Massage, Beauty Therapies and Reflexology available on a WEDNESDAY with effect from Wednesday 26th JULY.
Toni (MS Member) will be leaving Avon catalogues and order forms in reception area.
Feel free to browse catalogue and place any orders.
Many thanks to Gloria, John and Angela Day, Jenni McMillan’ Tessa Draper and friend, Toni Rauilovic and Dave Webb. You collected £316.89 which is a good amount for a Sunday.
I really do appreciate you giving your time.
With immediate effect bookings now need to be made to use any of the equipment in the gym, ie: the 2 bikes and balance trainer. It is getting very busy and we have had some clashes.
One of the earliest symptoms that appeared before my multiple sclerosis (MS) diagnosis was imbalance. I remember turning my head to look at something and feeling slightly off-balance. I didn’t think much of it at the time, but that wobbly sensation gradually increased through the years.
Occasionally, I would bump into walls and nearly fall, appearing drunk, and clumsy. I knew something was off, but I wasn’t sure what was causing my balance problems.
The article, “Causes of balance and walking problems,” from the Multiple Sclerosis Society U.K., examines why MS patients may experience issues with their balance. It stresses how many body parts need to work together in order to have “good balance.”
According to the article, our brains have difficulty relaying the information they receive when MS is present. The connection can be faulty due to the damage caused by MS. Therefore, it affects how the brain shares information and causes imbalance. Read on.
This time two years ago Kadeena Cox was, by her own admission, “a nobody”.
She was a young woman attempting to come to terms with the sudden onset of multiple sclerosis that had shattered her dreams of competing at the Olympics, and she was a nervous sprinter dipping her toe into the world of para athletics for the first time.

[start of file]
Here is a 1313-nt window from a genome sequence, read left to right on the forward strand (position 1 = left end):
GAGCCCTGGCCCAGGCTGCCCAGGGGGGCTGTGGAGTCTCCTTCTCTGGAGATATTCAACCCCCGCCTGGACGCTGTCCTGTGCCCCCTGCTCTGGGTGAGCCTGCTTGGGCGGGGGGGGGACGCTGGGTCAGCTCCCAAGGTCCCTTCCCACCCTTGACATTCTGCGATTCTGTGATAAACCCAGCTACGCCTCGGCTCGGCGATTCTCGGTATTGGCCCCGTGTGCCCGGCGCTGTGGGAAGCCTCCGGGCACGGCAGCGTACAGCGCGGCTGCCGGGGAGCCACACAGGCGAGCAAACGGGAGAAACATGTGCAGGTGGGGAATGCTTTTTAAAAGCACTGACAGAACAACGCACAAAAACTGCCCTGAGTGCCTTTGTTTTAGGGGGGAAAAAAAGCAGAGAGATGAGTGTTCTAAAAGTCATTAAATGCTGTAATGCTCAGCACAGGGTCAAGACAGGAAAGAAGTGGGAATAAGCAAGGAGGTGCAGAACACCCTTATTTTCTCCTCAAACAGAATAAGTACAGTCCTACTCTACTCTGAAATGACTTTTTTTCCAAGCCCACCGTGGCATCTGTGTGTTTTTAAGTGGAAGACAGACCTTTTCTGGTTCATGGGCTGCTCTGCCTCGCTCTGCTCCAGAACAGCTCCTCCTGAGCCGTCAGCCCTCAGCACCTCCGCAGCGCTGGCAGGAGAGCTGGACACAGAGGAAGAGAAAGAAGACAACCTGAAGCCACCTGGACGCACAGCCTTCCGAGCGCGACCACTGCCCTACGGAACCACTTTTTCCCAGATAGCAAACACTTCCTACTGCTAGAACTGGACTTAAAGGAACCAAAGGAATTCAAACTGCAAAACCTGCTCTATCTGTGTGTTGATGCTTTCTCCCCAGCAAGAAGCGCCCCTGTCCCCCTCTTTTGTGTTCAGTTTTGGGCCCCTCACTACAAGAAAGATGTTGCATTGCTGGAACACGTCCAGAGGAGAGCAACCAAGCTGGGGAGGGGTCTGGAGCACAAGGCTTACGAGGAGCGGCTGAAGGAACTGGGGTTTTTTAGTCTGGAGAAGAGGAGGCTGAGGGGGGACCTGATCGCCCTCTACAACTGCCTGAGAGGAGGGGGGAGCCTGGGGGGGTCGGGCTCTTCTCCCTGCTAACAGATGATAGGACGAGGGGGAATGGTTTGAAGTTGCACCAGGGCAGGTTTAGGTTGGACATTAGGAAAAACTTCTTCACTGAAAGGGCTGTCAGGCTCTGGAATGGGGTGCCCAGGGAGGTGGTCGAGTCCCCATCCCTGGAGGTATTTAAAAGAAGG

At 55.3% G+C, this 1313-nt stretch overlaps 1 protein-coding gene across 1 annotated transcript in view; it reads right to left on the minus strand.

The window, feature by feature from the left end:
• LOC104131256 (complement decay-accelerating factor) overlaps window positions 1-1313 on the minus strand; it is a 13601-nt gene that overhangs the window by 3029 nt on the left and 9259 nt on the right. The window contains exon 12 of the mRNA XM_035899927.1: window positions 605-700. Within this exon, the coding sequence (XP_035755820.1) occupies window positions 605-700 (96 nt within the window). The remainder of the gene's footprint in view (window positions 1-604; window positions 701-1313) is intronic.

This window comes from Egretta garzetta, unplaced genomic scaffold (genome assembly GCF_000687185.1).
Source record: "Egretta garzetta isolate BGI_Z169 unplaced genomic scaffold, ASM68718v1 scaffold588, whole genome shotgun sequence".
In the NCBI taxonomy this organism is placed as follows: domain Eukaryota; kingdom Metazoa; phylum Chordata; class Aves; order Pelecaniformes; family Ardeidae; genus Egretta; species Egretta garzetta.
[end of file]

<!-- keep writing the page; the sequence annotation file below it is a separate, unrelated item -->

It was an experience that would see her win her first world title and change her life completely – she won another, and then three medals at the Paralympics last year, including two golds. Read on.
Source: Multiple Sclerosis Today
Managing a chronic illness can be difficult. There are many different medications to take (often at different times), appointments to remember, symptoms to keep track of, and lots of information to absorb. Thankfully, living in a digital age means that there are numerous mobile apps that can help you manage your chronic illness.
Here is a list of some of the best mobile apps for managing your chronic illness, click here to read on.
New research has found that MRI scans can help predict how MS will progress. MRI is already used to diagnose MS.
Results of a long-term study are being announced at the MS Society’s research conference, MS Frontiers 2017. The event brings together the UK’s leading scientists and clinicians every other year to share their latest findings.
The study at the Queen Square Multiple Sclerosis Centre ran for 15 years and involved 164 people with clinically isolated syndrome (CIS). People with CIS have experienced one episode of neurological symptoms and often go on to be diagnosed with MS.
Researchers looked back at MRI scans carried out when people were first diagnosed with CIS. They found that early spinal cord damage was a sign that people were much more likely to go on to develop the secondary progressive form of MS.
They also discovered that having a spinal cord MRI scan not only helped with diagnosis, but also gave an insight into the level of disability a person was likely to face in the future.
The study was funded by the MS Society and led by Dr Wallace Brownlee and Professor Olga Ciccarelli. Read on.
The next step in the approval process is for the European Commission to grant a licence for cladribine, taking into consideration the EMA’s recommendation. Cladribine will then have to be appraised by NICE and the SMC to determine availability in the UK.
In anticipation of the granting of a licence, NICE have already started the appraisal process and a decision is expected to be published in February 2018. The MS Trust is contributing to the appraisal. If NICE approves the use of cladribine, it could be available on the NHS from June 2018. Read on.